Yaw Owusu’s Everything You Touch Is Gold at Gallery 1957 comprises a series of coins on wooden panels and canvas which in their intriguing interplay of colour, texture and abstract patterns call to mind the traditional craftsmanship of Ghanaian kente.
Just as traditional wax-resist dyeing of fabric makes use of readily available materials such as cotton, beeswax, and the plants from which the various vegetable dyes are made, so Owusu’s fabrics use copper-coated steel coins, from whose natural textures and colours he achieves his desired effect. Owusu starts with the coins’ basic geometric form, the circle. From this, concentric patterns emerge, transforming into arresting geometric arrangements which become the basis of his questing for meaning and value mediated through the signifier of the coin, the universal democratic unit of economic exchange.
Within the intricate tapestry of value systems, the works in Everything You Touch Is Gold are thought-provoking explorations of the interconnected concepts of capital and value, trade and exchange, currency, and design. Owusu’s art interrogates value both as a construct and as a driving force in our globalised world. It is presented as a vulnerable organism mutating within multiple socio-political and historical contexts.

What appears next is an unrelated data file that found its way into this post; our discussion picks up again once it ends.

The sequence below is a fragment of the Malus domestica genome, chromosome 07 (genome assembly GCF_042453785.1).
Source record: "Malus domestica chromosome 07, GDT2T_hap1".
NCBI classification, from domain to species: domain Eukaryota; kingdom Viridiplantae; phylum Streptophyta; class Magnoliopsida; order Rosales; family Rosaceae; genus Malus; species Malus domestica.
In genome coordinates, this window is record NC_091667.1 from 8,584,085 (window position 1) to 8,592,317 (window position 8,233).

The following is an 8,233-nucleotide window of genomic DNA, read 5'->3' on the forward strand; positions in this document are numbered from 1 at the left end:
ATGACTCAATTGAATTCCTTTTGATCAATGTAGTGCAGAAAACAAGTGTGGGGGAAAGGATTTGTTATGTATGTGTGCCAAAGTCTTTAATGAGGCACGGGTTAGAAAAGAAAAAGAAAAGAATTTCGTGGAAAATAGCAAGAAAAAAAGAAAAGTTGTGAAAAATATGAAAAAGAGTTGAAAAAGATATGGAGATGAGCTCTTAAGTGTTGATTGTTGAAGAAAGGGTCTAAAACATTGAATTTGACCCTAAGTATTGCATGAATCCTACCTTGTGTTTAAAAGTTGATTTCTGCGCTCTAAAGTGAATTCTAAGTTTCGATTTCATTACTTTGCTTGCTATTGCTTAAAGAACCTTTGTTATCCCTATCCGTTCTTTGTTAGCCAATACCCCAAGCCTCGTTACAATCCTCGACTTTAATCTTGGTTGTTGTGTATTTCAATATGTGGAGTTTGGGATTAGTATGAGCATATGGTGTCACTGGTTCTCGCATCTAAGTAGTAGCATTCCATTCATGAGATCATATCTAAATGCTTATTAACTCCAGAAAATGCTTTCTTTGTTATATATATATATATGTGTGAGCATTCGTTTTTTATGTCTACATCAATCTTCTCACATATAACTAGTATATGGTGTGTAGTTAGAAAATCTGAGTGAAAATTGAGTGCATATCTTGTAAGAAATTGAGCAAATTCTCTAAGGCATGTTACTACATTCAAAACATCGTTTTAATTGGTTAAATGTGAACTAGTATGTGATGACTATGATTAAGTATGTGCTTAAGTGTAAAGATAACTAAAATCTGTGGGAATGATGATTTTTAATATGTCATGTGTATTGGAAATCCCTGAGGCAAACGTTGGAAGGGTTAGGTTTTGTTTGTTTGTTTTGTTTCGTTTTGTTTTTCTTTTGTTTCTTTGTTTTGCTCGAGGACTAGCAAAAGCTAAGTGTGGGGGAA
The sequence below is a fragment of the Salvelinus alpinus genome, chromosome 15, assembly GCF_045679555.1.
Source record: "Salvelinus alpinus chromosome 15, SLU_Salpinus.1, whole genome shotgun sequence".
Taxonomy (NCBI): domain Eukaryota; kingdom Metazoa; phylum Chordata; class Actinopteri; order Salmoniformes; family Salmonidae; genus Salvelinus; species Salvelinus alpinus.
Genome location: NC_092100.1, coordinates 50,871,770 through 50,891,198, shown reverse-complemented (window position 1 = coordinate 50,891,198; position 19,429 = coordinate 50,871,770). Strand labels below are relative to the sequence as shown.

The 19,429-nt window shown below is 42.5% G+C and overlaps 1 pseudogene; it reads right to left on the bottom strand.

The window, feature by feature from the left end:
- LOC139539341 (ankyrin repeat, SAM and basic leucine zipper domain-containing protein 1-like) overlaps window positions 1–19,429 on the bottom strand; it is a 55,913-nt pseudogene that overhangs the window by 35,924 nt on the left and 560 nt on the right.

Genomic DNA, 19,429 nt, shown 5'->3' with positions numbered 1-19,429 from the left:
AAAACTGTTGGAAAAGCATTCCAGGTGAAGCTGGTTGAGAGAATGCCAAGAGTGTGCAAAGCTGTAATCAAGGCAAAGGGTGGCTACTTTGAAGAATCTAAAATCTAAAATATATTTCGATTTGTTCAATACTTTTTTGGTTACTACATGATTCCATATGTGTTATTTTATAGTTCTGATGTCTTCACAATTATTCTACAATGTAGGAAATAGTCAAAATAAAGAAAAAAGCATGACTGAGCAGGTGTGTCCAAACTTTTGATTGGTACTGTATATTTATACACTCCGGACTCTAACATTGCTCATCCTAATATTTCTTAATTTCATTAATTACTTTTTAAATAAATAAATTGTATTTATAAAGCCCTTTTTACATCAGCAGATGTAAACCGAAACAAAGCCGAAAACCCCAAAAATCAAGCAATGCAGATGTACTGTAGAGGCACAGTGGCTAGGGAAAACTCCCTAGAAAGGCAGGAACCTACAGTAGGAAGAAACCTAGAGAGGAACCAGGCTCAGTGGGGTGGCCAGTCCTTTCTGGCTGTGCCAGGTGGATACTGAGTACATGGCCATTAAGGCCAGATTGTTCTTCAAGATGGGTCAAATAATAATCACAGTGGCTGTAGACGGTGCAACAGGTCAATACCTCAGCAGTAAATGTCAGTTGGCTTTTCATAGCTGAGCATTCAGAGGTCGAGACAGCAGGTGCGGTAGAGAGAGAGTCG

The first premise, is the location and situation of the coin as a medium—its, circumstances and materiality. The coins do not have anything to do with the often-misattributed concept of recycling, the postcolonial narrative that suffocates art from Africa. Owusu’s use of the coin as an art form is entirely aside and part from anything to do with the idea of improvements on the aesthetics of trash—to be sure, in fact represents the very opposite. For the coin, its devaluation as a meaningful currency, as a medium of trade, is lost with the international fiscal controls imposed on African nations. The coin and its attributive value follow a trace in history, common to post-colonial Africa, of the continuous devaluation of the medium of exchange. Their composition — of copper-coated steel rather than copper — and their outward denominations — wherein the same coin is used to represent forever increasing denominations of a perpetually inflating currency — attest to the degradation of economic conditions. Secondly, Owusu’s work is a subtle rebuke to the location of its production. Today, Ghana’s coins are made by the Royal Canadian Mint and shipped to Ghana. That these Ghanaian coins are produced in Canada illustrates the persistence of colonial dynamics decades after Ghana fought for and gained Independence in 1957.